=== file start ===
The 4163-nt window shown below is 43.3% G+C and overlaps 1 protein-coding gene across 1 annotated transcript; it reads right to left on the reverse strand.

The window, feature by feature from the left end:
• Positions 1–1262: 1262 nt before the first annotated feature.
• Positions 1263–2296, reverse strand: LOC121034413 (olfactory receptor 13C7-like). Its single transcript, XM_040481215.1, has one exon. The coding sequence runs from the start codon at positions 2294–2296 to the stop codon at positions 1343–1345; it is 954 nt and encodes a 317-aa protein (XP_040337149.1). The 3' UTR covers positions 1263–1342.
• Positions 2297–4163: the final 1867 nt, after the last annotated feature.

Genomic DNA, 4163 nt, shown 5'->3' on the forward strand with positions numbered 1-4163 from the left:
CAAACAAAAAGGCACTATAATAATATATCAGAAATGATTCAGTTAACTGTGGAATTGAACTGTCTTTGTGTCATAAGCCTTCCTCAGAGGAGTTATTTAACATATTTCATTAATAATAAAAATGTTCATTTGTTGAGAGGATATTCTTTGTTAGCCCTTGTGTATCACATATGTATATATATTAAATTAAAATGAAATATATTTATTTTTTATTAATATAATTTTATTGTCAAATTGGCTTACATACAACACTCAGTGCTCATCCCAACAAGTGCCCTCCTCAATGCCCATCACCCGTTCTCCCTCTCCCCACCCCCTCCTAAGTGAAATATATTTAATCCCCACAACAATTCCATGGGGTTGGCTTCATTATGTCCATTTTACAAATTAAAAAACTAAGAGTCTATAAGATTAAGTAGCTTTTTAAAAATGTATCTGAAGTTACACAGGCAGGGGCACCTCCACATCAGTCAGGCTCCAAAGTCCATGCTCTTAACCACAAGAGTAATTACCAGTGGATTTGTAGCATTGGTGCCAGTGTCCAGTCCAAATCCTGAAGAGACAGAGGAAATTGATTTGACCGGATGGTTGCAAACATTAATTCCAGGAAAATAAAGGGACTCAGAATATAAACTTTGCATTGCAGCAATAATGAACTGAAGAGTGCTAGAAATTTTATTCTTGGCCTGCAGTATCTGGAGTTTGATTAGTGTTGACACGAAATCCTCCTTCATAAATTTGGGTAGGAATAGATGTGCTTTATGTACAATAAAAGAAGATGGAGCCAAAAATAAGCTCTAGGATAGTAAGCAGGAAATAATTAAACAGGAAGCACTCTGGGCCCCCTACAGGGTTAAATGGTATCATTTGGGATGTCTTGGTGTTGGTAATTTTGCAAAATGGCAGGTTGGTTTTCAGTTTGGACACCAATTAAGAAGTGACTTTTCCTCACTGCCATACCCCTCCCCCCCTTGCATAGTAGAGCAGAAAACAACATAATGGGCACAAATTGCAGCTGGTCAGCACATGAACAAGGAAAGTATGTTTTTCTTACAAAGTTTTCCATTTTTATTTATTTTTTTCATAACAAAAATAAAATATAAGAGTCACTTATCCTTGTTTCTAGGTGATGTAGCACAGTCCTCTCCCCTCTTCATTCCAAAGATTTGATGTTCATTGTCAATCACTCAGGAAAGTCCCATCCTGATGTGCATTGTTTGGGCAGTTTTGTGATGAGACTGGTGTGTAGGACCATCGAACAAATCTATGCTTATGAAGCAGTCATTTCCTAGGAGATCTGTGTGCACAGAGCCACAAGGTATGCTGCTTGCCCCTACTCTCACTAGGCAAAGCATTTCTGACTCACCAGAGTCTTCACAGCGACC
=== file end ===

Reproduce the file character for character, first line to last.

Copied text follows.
The 4163-nt window shown below is 43.3% G+C and overlaps 1 protein-coding gene across 1 annotated transcript; it reads right to left on the reverse strand.

The window, feature by feature from the left end:
• Positions 1–1262: 1262 nt before the first annotated feature.
• Positions 1263–2296, reverse strand: LOC121034413 (olfactory receptor 13C7-like). Its single transcript, XM_040481215.1, has one exon. The coding sequence runs from the start codon at positions 2294–2296 to the stop codon at positions 1343–1345; it is 954 nt and encodes a 317-aa protein (XP_040337149.1). The 3' UTR covers positions 1263–1342.
• Positions 2297–4163: the final 1867 nt, after the last annotated feature.

Genomic DNA, 4163 nt, shown 5'->3' on the forward strand with positions numbered 1-4163 from the left:
CAAACAAAAAGGCACTATAATAATATATCAGAAATGATTCAGTTAACTGTGGAATTGAACTGTCTTTGTGTCATAAGCCTTCCTCAGAGGAGTTATTTAACATATTTCATTAATAATAAAAATGTTCATTTGTTGAGAGGATATTCTTTGTTAGCCCTTGTGTATCACATATGTATATATATTAAATTAAAATGAAATATATTTATTTTTTATTAATATAATTTTATTGTCAAATTGGCTTACATACAACACTCAGTGCTCATCCCAACAAGTGCCCTCCTCAATGCCCATCACCCGTTCTCCCTCTCCCCACCCCCTCCTAAGTGAAATATATTTAATCCCCACAACAATTCCATGGGGTTGGCTTCATTATGTCCATTTTACAAATTAAAAAACTAAGAGTCTATAAGATTAAGTAGCTTTTTAAAAATGTATCTGAAGTTACACAGGCAGGGGCACCTCCACATCAGTCAGGCTCCAAAGTCCATGCTCTTAACCACAAGAGTAATTACCAGTGGATTTGTAGCATTGGTGCCAGTGTCCAGTCCAAATCCTGAAGAGACAGAGGAAATTGATTTGACCGGATGGTTGCAAACATTAATTCCAGGAAAATAAAGGGACTCAGAATATAAACTTTGCATTGCAGCAATAATGAACTGAAGAGTGCTAGAAATTTTATTCTTGGCCTGCAGTATCTGGAGTTTGATTAGTGTTGACACGAAATCCTCCTTCATAAATTTGGGTAGGAATAGATGTGCTTTATGTACAATAAAAGAAGATGGAGCCAAAAATAAGCTCTAGGATAGTAAGCAGGAAATAATTAAACAGGAAGCACTCTGGGCCCCCTACAGGGTTAAATGGTATCATTTGGGATGTCTTGGTGTTGGTAATTTTGCAAAATGGCAGGTTGGTTTTCAGTTTGGACACCAATTAAGAAGTGACTTTTCCTCACTGCCATACCCCTCCCCCCCTTGCATAGTAGAGCAGAAAACAACATAATGGGCACAAATTGCAGCTGGTCAGCACATGAACAAGGAAAGTATGTTTTTCTTACAAAGTTTTCCATTTTTATTTATTTTTTTCATAACAAAAATAAAATATAAGAGTCACTTATCCTTGTTTCTAGGTGATGTAGCACAGTCCTCTCCCCTCTTCATTCCAAAGATTTGATGTTCATTGTCAATCACTCAGGAAAGTCCCATCCTGATGTGCATTGTTTGGGCAGTTTTGTGATGAGACTGGTGTGTAGGACCATCGAACAAATCTATGCTTATGAAGCAGTCATTTCCTAGGAGATCTGTGTGCACAGAGCCACAAGGTATGCTGCTTGCCCCTACTCTCACTAGGCAAAGCATTTCTGACTCACCAGAGTCTTCACAGCGACC